As I mentioned in my previous post, I started to play with Amazon Web Services, in particular its APIs. As part of the learning process, I tried to invoke different APIs to familiarize myself with their usages.
Most of the APIs worked as expected without much surprise until I called describeSnapshots() method to list all the volume snapshots under my account. Because I hadn’t created any snapshots, I did not expect to see any snapshot returned. But my code actually got me 10,933 volume snapshots. Read more...
As a software professional using Java since its very beginning, I have been following the case regarding Google’s using Java APIs in its Android OS. I don’t want to repeat what has happened so far because you can find these updates by searching the Internet. All I want to say is that the case is pretty educational not only on the technology itself but also on the legal side like patents, copyright. Read more...
With the gradual adoption of cloud computing, more companies are coming to the cloud service business. With so many new players in the game, how can you stand out in the competition as a service provider? In a marketplace already dominated by companies like Amazon, do you even have a chance?
Yes, you do! Differentiate.
I recently read a book, “Differentiate or Die: Survival in Our Era of Killer Competition” by Jack Trout and Steve Rivkin. Although it mainly talks about differentiation ideas in traditional businesses, it does offer good insights that can be applied in the cloud service business as well.
Before we get to cloud services, let us take a look at what Jack and Steve say about differentiation. They first discuss some commonly held misconceptions about differentiating ideas: Read more...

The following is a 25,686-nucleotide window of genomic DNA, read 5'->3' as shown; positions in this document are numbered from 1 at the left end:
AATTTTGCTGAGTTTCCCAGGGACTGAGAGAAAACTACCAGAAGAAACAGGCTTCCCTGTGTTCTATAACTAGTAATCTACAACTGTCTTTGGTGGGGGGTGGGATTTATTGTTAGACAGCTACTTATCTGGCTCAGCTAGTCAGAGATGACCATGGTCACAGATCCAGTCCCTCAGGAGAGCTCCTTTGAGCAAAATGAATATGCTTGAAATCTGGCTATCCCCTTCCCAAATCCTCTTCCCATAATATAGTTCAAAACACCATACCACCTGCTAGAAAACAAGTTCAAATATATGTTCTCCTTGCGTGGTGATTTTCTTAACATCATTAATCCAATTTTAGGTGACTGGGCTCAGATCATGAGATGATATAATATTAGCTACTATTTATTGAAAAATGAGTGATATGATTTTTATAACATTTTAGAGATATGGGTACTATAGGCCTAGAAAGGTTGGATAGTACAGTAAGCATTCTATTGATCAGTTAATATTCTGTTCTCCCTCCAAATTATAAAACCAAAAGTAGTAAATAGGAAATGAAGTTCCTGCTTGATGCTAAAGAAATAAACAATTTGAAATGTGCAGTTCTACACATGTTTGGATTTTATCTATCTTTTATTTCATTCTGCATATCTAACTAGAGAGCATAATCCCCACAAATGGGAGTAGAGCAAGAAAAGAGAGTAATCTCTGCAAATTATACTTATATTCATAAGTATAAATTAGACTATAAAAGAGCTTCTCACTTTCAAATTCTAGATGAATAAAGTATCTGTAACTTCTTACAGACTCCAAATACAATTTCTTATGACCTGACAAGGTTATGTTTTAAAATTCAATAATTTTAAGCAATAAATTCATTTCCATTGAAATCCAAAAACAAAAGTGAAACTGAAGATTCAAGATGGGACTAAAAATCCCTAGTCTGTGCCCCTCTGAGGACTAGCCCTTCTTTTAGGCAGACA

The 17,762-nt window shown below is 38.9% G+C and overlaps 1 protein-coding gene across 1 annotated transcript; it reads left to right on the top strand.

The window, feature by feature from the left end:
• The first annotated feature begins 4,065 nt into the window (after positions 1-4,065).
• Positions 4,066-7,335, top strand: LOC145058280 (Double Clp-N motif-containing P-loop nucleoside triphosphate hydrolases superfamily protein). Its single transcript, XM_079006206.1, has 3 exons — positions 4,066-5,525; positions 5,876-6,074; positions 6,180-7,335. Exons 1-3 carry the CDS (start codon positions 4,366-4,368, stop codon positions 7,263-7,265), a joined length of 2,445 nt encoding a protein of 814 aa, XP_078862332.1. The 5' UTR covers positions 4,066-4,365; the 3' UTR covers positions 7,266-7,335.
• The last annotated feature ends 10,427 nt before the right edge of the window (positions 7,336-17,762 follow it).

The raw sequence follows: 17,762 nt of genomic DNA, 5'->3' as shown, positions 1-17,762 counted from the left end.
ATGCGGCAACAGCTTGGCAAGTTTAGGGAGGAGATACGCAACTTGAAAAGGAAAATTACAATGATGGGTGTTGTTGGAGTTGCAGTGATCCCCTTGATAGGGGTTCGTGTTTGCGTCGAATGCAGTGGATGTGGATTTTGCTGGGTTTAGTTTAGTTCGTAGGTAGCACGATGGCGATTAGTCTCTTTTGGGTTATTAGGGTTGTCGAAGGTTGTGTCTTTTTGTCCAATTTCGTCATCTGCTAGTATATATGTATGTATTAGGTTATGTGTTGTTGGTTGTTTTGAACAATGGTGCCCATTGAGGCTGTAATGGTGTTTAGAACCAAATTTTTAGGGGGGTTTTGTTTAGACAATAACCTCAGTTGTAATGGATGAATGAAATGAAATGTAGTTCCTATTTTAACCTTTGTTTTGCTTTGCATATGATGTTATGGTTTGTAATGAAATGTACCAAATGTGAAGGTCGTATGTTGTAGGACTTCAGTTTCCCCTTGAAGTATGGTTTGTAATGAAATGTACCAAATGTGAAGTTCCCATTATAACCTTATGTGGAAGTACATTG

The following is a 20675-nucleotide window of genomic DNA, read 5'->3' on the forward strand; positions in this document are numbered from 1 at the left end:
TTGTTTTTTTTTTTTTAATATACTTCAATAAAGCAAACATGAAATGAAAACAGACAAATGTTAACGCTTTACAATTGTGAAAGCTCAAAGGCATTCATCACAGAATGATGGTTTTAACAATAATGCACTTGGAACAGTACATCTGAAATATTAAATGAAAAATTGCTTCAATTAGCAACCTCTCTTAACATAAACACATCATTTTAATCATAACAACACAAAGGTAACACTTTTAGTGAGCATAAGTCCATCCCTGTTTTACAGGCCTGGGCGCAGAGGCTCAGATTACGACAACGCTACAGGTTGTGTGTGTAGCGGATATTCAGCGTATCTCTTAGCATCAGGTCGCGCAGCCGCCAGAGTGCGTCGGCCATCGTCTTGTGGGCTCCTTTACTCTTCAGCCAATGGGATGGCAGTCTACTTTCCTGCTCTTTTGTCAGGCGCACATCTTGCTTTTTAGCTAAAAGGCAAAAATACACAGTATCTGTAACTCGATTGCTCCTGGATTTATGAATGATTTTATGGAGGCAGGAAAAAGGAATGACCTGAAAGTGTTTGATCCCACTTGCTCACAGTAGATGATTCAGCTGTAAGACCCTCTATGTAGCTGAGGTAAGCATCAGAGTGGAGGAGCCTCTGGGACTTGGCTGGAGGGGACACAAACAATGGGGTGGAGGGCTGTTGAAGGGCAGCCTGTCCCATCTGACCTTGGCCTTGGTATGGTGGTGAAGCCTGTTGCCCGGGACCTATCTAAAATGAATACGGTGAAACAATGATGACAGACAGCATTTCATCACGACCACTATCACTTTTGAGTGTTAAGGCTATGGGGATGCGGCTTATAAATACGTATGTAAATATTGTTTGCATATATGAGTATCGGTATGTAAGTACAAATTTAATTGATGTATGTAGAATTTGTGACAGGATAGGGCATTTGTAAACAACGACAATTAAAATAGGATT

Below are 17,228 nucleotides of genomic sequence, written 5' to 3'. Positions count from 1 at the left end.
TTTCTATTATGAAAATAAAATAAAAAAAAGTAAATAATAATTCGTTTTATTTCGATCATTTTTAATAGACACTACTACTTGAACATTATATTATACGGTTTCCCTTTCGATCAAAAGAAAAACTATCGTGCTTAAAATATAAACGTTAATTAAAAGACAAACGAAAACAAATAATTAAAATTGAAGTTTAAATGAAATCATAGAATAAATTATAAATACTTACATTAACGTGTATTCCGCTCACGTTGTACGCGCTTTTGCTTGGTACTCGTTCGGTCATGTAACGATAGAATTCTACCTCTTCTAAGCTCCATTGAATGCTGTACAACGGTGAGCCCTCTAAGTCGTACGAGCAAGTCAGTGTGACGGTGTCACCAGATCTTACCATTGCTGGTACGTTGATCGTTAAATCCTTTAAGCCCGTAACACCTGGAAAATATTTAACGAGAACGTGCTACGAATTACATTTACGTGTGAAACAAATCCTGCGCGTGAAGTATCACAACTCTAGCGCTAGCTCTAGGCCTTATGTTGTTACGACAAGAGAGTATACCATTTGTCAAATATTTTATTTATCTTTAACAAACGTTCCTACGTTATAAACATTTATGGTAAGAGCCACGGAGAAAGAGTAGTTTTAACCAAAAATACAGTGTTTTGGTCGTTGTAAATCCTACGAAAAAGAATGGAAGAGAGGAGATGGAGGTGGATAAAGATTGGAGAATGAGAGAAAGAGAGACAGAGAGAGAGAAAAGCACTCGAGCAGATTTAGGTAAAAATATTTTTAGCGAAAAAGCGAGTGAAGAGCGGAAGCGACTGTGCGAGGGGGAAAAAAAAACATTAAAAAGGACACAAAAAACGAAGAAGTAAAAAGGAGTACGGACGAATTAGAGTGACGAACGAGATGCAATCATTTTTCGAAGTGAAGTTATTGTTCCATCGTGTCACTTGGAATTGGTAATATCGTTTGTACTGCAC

Amazon released its SDK for Java last month. It’s a complete set of APIs that cover almost all the services from EC2, S3, SQS, RDS to SimpleDB. Overall Amazon has done a consistent job, but the SDK is NOT really object oriented. And that I think is critical for higher development productivity.
Structure of the SDK
Before explaining why it’s not quite there, let’s take a look at the structure of the API itself. The SDK includes many packages. For each service, you find two or three packages: basic, model, and possibly util package.
In each of the basic packages you can find the two interfaces, and two implementation classes. Let’s pick EC2 as a sample here. The AmazonEC2 and AmazonEC2Async are two interfaces and implemented by AmazonEC2Client and AmazonEC2AsyncClient respectively. More methods are defined in the synchronous than the asynchronous versions with the majority of them overlapping with similar method names.
AllocateAddressResult allocateAddress(AllocateAddressRequest allocateAddressRequest)
Future<AllocateAddressResult> allocateAddressAsync(AllocateAddressRequest allocateAddressRequest)
The first two versions wait and get you results upon return. The third version doesn’t wait and gets the result later. Read more...